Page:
Saturday, January 16, 2021

Fraulein Schmidt and Mr. Anstruther by Elizabeth von Arnim

 Love this cover image, The Letter by Mary Cassatt (1890). 

Another book that's been on my radar forever. I love Elizabeth von Arnim and I've been saving this one for awhile -- I read two by von Arnim last year (Father and In the Mountains) and though I still own several unread, I'm trying to ration them out -- I know I'll be sad when I've completed them all.

Anyway. Published in 1907, Fraulein Schmidt and Mr. Anstruther is a departure for von Arnim -- it's an epistolary novel, told in letters spanning a little more than a year, from a young woman in Germany (the eponymous Rose-Marie Schmidt) to her sometime lover, Mr. Roger Anstruther. Roger, a young Englishman of 25, has spent the past year boarding with Fraulein Schmidt, her step-mother, and her father in the small town of Jena in eastern Germany. Herr Schmidt is a professor and makes very little money writing books that no one reads, so the family takes in English students for extra cash. Rose-Marie also has a small legacy from her mother, who died ten years ago. At 25 (the same age as Roger) she is considered a spinster. 

Nice period-appropriate image on this German edition

The first letter is sent from Rose-Marie to Roger shortly after he departs Germany, and reveals that on his last day, he has professed his love to Rose-Marie, and they are secretly betrothed -- secretly, because his father will never approve. Roger is from a Good English Family who have a long history, but little money. Rose-Marie is considered middle-class and therefore Not Good Enough, though her late mother was English. Roger is entering the Foreign Service and is therefore destined to marry someone with money, and preferably someone whose social standing will help advance his career.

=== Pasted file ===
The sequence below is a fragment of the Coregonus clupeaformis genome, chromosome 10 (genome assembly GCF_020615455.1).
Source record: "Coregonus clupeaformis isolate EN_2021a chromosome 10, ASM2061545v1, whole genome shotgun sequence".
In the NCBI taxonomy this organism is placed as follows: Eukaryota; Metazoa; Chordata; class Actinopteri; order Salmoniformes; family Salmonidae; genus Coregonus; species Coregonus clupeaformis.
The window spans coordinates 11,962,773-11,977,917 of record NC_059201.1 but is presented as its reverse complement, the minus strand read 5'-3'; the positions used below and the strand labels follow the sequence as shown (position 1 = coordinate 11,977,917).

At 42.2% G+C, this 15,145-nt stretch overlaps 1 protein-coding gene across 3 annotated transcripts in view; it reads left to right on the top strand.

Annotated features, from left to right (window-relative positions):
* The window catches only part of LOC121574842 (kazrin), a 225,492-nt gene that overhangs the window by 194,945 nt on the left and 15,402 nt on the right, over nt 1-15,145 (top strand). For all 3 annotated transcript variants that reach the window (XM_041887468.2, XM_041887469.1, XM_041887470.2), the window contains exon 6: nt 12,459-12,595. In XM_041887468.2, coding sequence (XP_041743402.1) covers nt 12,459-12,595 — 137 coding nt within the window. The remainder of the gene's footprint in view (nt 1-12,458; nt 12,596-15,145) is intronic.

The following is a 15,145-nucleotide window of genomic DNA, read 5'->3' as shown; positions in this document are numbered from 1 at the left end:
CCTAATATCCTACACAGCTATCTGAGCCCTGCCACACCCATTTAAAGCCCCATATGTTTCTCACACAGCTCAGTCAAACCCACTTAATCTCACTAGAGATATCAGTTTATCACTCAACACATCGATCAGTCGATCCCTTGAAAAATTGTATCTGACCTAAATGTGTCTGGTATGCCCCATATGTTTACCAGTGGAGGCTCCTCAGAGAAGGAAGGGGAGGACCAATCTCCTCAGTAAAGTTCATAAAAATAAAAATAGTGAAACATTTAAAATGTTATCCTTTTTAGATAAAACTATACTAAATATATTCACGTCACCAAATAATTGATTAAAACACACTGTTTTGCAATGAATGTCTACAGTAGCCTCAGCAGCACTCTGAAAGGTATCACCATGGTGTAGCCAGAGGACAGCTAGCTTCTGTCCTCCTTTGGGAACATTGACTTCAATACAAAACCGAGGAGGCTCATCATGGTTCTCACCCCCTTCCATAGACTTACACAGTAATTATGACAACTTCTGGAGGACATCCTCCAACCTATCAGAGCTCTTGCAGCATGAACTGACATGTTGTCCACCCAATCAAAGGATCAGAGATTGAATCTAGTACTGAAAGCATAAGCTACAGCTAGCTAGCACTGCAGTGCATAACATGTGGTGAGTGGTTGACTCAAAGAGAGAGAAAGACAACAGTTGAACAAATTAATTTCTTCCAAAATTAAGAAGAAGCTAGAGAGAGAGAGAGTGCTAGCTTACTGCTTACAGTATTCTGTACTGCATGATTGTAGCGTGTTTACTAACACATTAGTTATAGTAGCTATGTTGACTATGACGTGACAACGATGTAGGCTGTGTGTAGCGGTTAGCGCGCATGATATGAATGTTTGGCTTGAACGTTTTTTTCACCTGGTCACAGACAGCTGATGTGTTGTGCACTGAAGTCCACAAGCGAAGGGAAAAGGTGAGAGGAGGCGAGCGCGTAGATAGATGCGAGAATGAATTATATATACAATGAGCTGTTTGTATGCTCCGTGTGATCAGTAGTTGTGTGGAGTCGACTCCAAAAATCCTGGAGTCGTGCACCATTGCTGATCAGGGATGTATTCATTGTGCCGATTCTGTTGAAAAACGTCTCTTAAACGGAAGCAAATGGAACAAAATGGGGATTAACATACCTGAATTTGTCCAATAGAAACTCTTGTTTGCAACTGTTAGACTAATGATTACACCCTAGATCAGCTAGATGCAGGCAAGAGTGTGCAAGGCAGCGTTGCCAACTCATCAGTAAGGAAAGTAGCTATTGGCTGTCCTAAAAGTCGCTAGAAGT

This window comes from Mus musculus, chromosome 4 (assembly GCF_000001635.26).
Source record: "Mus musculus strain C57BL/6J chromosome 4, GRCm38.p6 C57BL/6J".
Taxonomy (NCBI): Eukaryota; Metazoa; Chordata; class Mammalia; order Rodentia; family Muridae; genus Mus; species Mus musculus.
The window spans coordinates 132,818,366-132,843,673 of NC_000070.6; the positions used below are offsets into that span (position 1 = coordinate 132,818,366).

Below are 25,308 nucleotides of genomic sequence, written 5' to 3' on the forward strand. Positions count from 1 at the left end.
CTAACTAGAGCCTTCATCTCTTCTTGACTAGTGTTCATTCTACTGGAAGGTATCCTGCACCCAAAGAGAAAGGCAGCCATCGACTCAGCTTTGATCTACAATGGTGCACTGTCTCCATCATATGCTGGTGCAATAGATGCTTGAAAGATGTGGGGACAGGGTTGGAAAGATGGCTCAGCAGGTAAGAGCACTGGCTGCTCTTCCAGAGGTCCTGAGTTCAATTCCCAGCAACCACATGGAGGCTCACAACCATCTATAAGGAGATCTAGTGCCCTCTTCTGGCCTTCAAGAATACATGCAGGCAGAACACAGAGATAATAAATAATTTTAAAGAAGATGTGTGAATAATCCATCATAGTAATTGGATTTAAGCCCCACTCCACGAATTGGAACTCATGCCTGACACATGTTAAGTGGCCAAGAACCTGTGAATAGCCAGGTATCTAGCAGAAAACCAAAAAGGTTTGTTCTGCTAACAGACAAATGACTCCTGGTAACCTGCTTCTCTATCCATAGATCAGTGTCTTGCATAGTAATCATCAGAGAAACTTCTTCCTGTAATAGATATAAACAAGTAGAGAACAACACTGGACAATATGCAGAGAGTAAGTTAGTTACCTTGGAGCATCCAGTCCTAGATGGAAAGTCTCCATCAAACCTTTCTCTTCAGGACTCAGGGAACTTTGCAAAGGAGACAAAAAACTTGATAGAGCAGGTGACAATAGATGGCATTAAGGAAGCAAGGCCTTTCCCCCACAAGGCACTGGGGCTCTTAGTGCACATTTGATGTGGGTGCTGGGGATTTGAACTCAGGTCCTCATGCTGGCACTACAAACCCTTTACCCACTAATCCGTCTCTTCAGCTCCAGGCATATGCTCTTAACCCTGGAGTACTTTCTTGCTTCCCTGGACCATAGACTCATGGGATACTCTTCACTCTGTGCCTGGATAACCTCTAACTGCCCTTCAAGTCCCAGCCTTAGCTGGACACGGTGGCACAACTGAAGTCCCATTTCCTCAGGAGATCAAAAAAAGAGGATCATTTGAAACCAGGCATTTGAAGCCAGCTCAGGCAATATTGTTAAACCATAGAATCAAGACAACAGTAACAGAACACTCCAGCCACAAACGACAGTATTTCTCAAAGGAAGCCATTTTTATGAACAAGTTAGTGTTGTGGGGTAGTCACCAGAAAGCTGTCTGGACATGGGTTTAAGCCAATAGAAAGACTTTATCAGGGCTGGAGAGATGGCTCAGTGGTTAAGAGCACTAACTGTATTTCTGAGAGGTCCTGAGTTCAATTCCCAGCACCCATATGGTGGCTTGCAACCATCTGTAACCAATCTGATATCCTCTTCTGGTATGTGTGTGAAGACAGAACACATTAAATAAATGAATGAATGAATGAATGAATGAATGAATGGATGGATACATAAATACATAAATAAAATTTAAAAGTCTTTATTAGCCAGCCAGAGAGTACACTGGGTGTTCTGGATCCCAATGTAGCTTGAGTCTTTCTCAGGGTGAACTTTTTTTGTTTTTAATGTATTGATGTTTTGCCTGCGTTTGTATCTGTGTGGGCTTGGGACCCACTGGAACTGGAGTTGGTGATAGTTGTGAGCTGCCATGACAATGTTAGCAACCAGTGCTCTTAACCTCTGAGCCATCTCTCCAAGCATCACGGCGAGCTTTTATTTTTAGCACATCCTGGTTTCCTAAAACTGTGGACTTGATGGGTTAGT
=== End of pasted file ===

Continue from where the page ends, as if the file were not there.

After a few months, [MILD SPOILER ALERT] Roger breaks off the engagement because, as predicted, he needs to marry someone with money. He then becomes betrothed to the perfect girl, but continues to write as a friend to Rose-Marie. The letters become more formal but it's pretty clear that they still care for one another -- but how much? Does Rose-Marie still love him? Can she forgive him, or has she moved on? Does he even deserve her? 

This cover art is from an 1883 painting by Renoir -- too early, but I get why they chose it. 

I liked this book but it wasn't what I expected; first of all, the letters are one-sided -- the reader only gets Rose-Marie's letters to Roger, not the other way around. There are 83 letters, some very long, some very short, so there are no chapter breaks, and some of the letters are just solid blocks of text which are a little difficult to read. However, I loved the character of Rose-Marie and I particularly enjoyed learning about her life in Germany. I could easily picture the little town of Jena, which is a real place about halfway between Frankfurt and Dresden, not far from the border of Czechia. It's about a four-hour drive from my village in the Rhineland, and I'm sorry I didn't read the book sooner so I could have made a weekend trip to visit the area and get a real look at it.